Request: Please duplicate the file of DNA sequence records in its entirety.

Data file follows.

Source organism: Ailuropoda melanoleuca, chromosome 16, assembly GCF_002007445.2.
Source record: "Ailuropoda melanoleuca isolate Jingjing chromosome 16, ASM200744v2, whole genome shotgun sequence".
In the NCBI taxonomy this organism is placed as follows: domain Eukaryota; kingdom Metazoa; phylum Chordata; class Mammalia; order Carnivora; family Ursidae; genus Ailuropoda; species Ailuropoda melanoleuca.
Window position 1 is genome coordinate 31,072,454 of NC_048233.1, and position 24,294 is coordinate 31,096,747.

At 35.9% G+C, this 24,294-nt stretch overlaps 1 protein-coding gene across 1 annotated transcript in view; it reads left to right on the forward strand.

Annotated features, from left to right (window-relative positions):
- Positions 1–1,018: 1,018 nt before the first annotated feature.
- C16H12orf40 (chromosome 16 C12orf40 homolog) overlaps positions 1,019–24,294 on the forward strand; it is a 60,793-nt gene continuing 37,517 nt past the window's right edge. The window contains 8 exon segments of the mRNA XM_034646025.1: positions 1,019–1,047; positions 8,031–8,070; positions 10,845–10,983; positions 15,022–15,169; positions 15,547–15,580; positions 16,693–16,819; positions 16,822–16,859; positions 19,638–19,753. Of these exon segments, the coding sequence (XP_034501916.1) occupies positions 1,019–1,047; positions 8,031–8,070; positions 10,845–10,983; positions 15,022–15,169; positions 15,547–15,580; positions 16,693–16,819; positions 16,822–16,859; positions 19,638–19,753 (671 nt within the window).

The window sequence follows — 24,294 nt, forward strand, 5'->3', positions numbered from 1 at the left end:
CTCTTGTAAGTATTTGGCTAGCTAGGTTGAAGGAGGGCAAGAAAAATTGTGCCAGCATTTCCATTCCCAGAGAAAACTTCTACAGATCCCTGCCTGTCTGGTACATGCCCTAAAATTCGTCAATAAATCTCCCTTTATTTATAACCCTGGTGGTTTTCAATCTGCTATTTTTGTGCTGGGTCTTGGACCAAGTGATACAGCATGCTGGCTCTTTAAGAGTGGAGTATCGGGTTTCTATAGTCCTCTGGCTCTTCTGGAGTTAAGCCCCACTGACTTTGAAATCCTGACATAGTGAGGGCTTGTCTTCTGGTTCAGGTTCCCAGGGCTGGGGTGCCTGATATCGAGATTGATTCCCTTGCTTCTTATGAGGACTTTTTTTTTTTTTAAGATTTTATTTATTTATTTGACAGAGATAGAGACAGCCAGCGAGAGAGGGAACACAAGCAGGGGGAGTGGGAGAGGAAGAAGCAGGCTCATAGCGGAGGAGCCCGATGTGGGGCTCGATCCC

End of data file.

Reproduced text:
Source organism: Ailuropoda melanoleuca, chromosome 16, assembly GCF_002007445.2.
Source record: "Ailuropoda melanoleuca isolate Jingjing chromosome 16, ASM200744v2, whole genome shotgun sequence".
In the NCBI taxonomy this organism is placed as follows: domain Eukaryota; kingdom Metazoa; phylum Chordata; class Mammalia; order Carnivora; family Ursidae; genus Ailuropoda; species Ailuropoda melanoleuca.
Window position 1 is genome coordinate 31,072,454 of NC_048233.1, and position 24,294 is coordinate 31,096,747.

At 35.9% G+C, this 24,294-nt stretch overlaps 1 protein-coding gene across 1 annotated transcript in view; it reads left to right on the forward strand.

Annotated features, from left to right (window-relative positions):
- Positions 1–1,018: 1,018 nt before the first annotated feature.
- C16H12orf40 (chromosome 16 C12orf40 homolog) overlaps positions 1,019–24,294 on the forward strand; it is a 60,793-nt gene continuing 37,517 nt past the window's right edge. The window contains 8 exon segments of the mRNA XM_034646025.1: positions 1,019–1,047; positions 8,031–8,070; positions 10,845–10,983; positions 15,022–15,169; positions 15,547–15,580; positions 16,693–16,819; positions 16,822–16,859; positions 19,638–19,753. Of these exon segments, the coding sequence (XP_034501916.1) occupies positions 1,019–1,047; positions 8,031–8,070; positions 10,845–10,983; positions 15,022–15,169; positions 15,547–15,580; positions 16,693–16,819; positions 16,822–16,859; positions 19,638–19,753 (671 nt within the window).

The window sequence follows — 24,294 nt, forward strand, 5'->3', positions numbered from 1 at the left end:
CTCTTGTAAGTATTTGGCTAGCTAGGTTGAAGGAGGGCAAGAAAAATTGTGCCAGCATTTCCATTCCCAGAGAAAACTTCTACAGATCCCTGCCTGTCTGGTACATGCCCTAAAATTCGTCAATAAATCTCCCTTTATTTATAACCCTGGTGGTTTTCAATCTGCTATTTTTGTGCTGGGTCTTGGACCAAGTGATACAGCATGCTGGCTCTTTAAGAGTGGAGTATCGGGTTTCTATAGTCCTCTGGCTCTTCTGGAGTTAAGCCCCACTGACTTTGAAATCCTGACATAGTGAGGGCTTGTCTTCTGGTTCAGGTTCCCAGGGCTGGGGTGCCTGATATCGAGATTGATTCCCTTGCTTCTTATGAGGACTTTTTTTTTTTTTAAGATTTTATTTATTTATTTGACAGAGATAGAGACAGCCAGCGAGAGAGGGAACACAAGCAGGGGGAGTGGGAGAGGAAGAAGCAGGCTCATAGCGGAGGAGCCCGATGTGGGGCTCGATCCC